Whether they continue to exist or not, the original encampments have modeled the integral nature of politics, culture, economics and community well-being. The continued viability and validity of the movement derives from our ability to realize this in ever expanding contexts. By including more people, reaching into communities, workplaces, religious and social institutions one at a time, even if only for short periods of time, and by continuously creating and connecting the micro-solutions our local and global circumstances require, we will be birthing on the ground the answer to that oft-repeated question of the casual or clueless observer, “We know what the Occupation is against, but what is the Occupation for?” You need only put your hand on your heart and lower your gaze to find out.



Views: 266

Comment by Mark E. Smith on November 25, 2011 at 8:28pm

Oops! Didn't realize there was a limit to the length of comments.

As long as our government continues to supply the illegitimate Egyptian military junta with money, training, and weapons to use against its own people, I support the right of the Egyptian people to defend themselves by any and every means possible.

I hope that nonviolence and noncompliance can bring about change in the US. If the turnout in the 2012 election is so low that the US government would no longer be able to claim the consent of the governed, I hope that it would step down peacefully and concede power to the people. Such things have happened and can happen again. But if it should happen that the US government loses the consent of the governed and refuses to step down, instead attempting to stay in power solely through force and violence, I would resist and I think that's what our founders had in mind when they granted citizen militias the right to bear arms. I was not raised to believe that I have to submit to tyranny and I know of no reason that I should.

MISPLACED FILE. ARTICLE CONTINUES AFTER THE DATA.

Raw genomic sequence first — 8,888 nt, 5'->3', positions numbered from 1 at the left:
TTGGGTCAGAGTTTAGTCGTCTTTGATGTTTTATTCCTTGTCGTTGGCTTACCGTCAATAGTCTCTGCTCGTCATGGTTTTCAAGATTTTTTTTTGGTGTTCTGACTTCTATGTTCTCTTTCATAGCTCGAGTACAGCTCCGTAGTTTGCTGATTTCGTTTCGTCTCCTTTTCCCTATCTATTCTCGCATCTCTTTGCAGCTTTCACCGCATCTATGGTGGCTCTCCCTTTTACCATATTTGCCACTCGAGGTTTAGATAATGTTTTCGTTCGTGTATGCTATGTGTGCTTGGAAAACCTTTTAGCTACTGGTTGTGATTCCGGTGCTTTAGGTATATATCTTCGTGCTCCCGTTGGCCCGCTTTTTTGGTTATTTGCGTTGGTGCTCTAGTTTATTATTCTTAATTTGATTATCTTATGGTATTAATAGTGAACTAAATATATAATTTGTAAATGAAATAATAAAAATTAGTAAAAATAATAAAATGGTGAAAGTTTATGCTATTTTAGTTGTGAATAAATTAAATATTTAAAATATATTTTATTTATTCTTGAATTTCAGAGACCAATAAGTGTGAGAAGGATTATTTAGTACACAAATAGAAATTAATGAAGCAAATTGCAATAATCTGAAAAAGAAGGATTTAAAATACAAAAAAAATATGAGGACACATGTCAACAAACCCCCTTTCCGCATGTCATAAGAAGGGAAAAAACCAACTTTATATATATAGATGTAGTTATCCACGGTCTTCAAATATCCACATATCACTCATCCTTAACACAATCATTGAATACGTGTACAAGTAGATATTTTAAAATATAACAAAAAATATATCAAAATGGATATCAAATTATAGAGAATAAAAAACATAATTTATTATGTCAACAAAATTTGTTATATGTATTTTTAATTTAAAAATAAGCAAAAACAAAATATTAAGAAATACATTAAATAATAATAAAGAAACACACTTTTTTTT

Comment by David Eggleton on November 25, 2011 at 8:51pm

"So, what's here and what's real is the question that seems to need constant asking--certainly not in the privacy of our own minds but publicly everywhere."

Please add to those questions:  "What's possible?"

The new culture uses solar gain, precipitation and soils in old/new ways to grow both independence and interdependence, all over the place.

Life creates conditions conducive to life.  No more dead time!

Comment by Raffi A. on November 25, 2011 at 8:56pm

Gary- glad you liked what i wrote. the phrase is not mine though. : )

Comment by Occupy Cafe Stewards on November 25, 2011 at 9:34pm

Dave, maintaining an encampment may be viewed as a temporary substitute for an open space for civic engagement, the council hall, the village well, a community center where conversation can run anywhere, anytime. I wouldn't overemphasize the sacrifice part as much as I would emphasize an unyielding presence on behalf of a principle of common space where we all can meet that isn't commercialized, partisan, co-opted BS.

Mark,-- it's all too easy to support someone else's right to employ violence as a political tool.  But their use is no less completely old paradigm as ours, or yours, would be. I do not condone someone employment of violence as a tool, though passive violence of self-defense might be another issue. I can only suggest that there must be other means than direct confrontational force to de-legitimize a government--because, after all, that's what they are already good at and they would love nothing better than to invalidate the opposition by having it use identical tactics of control. So we have to evolve a different strategy. When Ramana Maharshi was asked how he responds to the Christian Golden Rule, "Do unto others..." He replied, "There is no other."

Also, since there is no established standard of what turnout constitutes a legitimate election, and no way of knowing why anyone doesn't vote, you cannot assume that all no-votes are for the same reason, and no retrospective validity to an assumption that an election is illegitimate. Having said that, sure, a 9% turnout would be a no-confidence vote of revolutionary proportion. And even in that circumstance, are you the one ready to pick up a gun? Seriously? When there are other more effective tactics that anyone can employ? Like stopping all economic activity?